Bushfires have always been part of Australia. Even before the first human settlers arrived around 50,000 years ago, fires sparked by lightning strikes were a feature of the landscape for at least 30 million years.
Reflecting this long history, scientists estimate that about 70 percent of Australia’s native plants need or tolerate fire. Australia’s Aboriginal societies recognised this, and consciously used fire to help maintain ecosystems and create environments more conducive to human habitation.
As detailed in Bill Gammage’s work The biggest estate on earth, pre-1788 Australia was far from being the wilderness that its European colonisers – with their myth of Terra nullius – believed it to be. Tens of thousands of years of Aboriginal settlement had left their mark on every corner of the continent.
When the European invasion began in 1788, there were 750,000 Aboriginal people with 260 distinct language groups and 500 dialects. These people had developed highly sophisticated regimes of land management. “Mere sustainability was not enough. Abundance was normal”, Gammage writes.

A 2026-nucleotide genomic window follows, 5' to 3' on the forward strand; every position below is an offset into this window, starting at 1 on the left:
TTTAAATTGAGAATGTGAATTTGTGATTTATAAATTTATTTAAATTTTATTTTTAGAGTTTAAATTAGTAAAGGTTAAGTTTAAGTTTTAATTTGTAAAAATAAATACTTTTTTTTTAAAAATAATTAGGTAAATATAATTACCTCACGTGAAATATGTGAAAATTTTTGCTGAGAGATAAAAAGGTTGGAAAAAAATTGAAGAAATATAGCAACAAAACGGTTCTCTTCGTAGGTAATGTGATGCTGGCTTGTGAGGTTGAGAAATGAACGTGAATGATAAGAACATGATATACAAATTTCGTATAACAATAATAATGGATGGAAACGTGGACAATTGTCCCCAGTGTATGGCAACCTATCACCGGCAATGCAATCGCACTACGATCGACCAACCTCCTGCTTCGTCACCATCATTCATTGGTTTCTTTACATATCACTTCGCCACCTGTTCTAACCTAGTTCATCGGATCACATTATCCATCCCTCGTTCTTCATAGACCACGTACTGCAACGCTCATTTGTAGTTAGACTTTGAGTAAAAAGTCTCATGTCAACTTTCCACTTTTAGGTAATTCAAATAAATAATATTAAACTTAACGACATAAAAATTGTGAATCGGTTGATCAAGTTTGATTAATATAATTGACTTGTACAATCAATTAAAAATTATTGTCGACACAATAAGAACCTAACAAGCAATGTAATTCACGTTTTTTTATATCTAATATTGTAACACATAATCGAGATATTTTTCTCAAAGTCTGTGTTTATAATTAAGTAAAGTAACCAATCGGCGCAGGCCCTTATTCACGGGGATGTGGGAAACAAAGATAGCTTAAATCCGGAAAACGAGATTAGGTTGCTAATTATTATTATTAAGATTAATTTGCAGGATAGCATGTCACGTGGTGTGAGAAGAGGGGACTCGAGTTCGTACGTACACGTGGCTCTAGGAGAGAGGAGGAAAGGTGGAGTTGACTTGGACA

Gammage notes that many of the first Europeans to arrive here described the landscape as “park-like”. Particularly in areas along the southern and eastern coastline with a higher population density, there were few of the impenetrable forests that exist in national parks and other so-called wilderness areas today.
“Across Australia”, he says, “newcomers saw grass where trees are now, and open forest free of undergrowth now dense scrub”. Among many examples Gammage refers to is this passage from explorer Charles Sturt:
“As regards the general appearance of the wooded portion of this province, I would remark, that excepting on the tops of the ranges where the stringy-bark grows; in the pine forests, and where there are belts of scrub on barren or sandy ground, its character is that of open forest without the slightest undergrowth save grass … In many places the trees are so sparingly, and I had almost said judiciously distributed as to resemble the park lands attached to a gentleman’s residence in England.”
Aboriginal people left particular areas alone knowing that some untouched forest was necessary for maintaining populations of certain plants and animal species. But in areas of human habitation, the landscape was curated – hence the analogy in the title of Gammage’s book with the estates of the landed gentry in England.